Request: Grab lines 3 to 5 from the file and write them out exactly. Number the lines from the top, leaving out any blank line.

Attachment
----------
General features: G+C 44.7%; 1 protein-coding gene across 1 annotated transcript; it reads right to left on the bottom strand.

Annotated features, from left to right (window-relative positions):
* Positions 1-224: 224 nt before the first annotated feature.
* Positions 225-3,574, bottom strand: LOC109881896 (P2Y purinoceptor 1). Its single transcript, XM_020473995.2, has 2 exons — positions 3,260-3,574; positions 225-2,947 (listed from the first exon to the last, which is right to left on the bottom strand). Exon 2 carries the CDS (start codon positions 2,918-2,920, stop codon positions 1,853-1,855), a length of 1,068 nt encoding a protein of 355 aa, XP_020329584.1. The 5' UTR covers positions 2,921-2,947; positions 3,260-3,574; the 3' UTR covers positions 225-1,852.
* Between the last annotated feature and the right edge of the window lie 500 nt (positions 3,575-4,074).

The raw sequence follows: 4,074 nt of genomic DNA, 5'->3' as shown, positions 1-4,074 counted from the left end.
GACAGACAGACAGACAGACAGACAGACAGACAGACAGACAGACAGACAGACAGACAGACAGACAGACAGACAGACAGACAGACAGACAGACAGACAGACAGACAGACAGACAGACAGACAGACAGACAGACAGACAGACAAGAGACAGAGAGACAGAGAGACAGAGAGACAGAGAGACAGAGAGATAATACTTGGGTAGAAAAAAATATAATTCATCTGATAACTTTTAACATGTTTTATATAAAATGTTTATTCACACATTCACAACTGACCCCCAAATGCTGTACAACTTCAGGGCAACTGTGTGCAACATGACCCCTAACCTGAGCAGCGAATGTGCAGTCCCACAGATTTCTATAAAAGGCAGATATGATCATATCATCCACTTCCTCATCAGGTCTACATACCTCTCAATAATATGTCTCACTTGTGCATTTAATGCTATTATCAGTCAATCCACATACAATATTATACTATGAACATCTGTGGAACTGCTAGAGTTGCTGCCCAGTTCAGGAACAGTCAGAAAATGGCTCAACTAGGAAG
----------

* Positions 1-224: 224 nt before the first annotated feature.
* Positions 225-3,574, bottom strand: LOC109881896 (P2Y purinoceptor 1). Its single transcript, XM_020473995.2, has 2 exons — positions 3,260-3,574; positions 225-2,947 (listed from the first exon to the last, which is right to left on the bottom strand). Exon 2 carries the CDS (start codon positions 2,918-2,920, stop codon positions 1,853-1,855), a length of 1,068 nt encoding a protein of 355 aa, XP_020329584.1. The 5' UTR covers positions 2,921-2,947; positions 3,260-3,574; the 3' UTR covers positions 225-1,852.
* Between the last annotated feature and the right edge of the window lie 500 nt (positions 3,575-4,074).